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6 Tips for Preparing for Whatever Comes Next
At this point, we’ve heard time and again that COVID has radically changed how enterprises communicate and collaborate, and things that were “nice to haves” before coronavirus are now crucial to supporting business continuity.
Cloud adoption and other industry milestones that were projected to take years to achieve are now happening in a shorter period of time. More precisely, maturity and adoption of cloud UC, collaboration, and contact center services have accelerated by 24-36 months due to COVID-19, Steve Leaden, president and founder of consulting firm Leaden & Associates, said during his keynote address kicking off week two of the Enterprise Connect Virtual Bootcamp. (For more on the bootcamp, which also includes live and on-demand webinars and loads of other assets to help you manage today’s new reality in collaboration, click here.)
And Leaden has seen this acceleration first-hand, helping enterprises across sectors such as health care and manufacturing make the work from home (WFH) switch, which typically included a move to cloud services and away from on-premises systems. During his presentation, Leaden shared his experience working with enterprises to enable WFH and provided some recommendations to prepare for whatever comes next.
Making the WFH Switch
Just as enterprises have a range of technology requirements, COVID-19-readiness varied greatly. One benefits group with over three million members was ready to support a remote workforce because it had embraced WFH years ago, Leaden explained. Prior to COVID-19, the staff worked remotely about 30% of the time, but now they are doing so up to 50% of the time. To meet the increased demand for remote working capabilities, the enterprise recently added Teams to their Microsoft 365 service and deployed Zoom for everybody, Leaden said.
While this benefits group was easily able to broaden its support for WFH, some enterprises weren’t as fortunate or as well prepared. Leaden shared another example of a healthcare provider that had a 30-year-old Centrex voice system prior to COVID-19. To meet the need for quick mass communications during COVID-19, Leaden worked to deploy a freemium Singlewire service for mass emergency communications. And to ensure that users could connect remotely, the enterprise went with LogMeIn Pro Remote Access, Leaden said.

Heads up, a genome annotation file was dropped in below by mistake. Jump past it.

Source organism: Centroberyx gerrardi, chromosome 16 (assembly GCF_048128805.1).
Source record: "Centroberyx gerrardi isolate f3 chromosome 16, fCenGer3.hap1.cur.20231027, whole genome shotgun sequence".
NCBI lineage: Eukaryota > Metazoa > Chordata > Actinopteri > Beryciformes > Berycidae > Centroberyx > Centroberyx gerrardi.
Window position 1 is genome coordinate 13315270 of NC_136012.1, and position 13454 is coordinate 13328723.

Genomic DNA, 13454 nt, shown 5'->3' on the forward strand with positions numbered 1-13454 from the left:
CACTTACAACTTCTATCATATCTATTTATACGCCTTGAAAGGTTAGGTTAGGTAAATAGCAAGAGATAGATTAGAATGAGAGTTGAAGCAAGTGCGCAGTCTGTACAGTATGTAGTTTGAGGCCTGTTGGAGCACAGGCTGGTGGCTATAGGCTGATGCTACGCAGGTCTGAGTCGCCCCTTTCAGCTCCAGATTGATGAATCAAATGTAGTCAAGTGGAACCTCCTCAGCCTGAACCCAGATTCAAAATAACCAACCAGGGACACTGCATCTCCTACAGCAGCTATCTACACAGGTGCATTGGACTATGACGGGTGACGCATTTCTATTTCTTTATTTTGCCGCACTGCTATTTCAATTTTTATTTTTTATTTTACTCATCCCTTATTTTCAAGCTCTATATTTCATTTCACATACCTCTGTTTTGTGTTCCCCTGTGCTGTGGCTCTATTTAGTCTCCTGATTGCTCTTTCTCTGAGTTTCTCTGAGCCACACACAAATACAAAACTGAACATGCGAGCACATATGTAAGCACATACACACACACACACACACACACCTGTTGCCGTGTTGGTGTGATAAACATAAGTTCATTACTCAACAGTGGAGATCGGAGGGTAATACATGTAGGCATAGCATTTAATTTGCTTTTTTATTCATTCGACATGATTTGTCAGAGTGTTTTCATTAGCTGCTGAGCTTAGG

And while some enterprises might have been hesitant to make the WFH move because of productivity concerns, many are finding that point moot now. One enterprise in the manufacturing sector actually saw a 10-15% boost in productivity because of WFH, Leaden said. It accomplished this by activating Microsoft Teams for video meetings, using Cisco UC for voice, and still relying on traditional services like voicemail, Leaden explained. While WFH is being pushed across the enterprise, the IT department is also seeing productivity benefits and looking to WFH to save on travelling expenses.
In interviewing and working with 20 different clients, Leaden came up with recommendations for ensuring enterprises are ready for whatever comes next. Some of the top recommendations are:
- Use the COVID-19 experience as a benchmark for business continuity plans
- Understand contact center needs and consider how callback and artificial intelligence (AI) services can help ensure service-level agreements
- Create short instructional videos and cheat sheets to help users with WFH technology
- Prepare laptops ahead of time when you think there might be a surge in demand
- For many enterprises, one size doesn’t fit all. An enterprise might need more than one videoconferencing solution to be able to communicate and collaborate freely and openly
- Make sure you can scale your services when the need arises and that your providers can handle it
Ending his presentation, Leaden reminded us of the reality we are living in and how “COVID-19 part two” might just be right around the corner. Knowing rough times might be ahead, Leaden stressed now is the time to evaluate partners and plan for whatever comes next.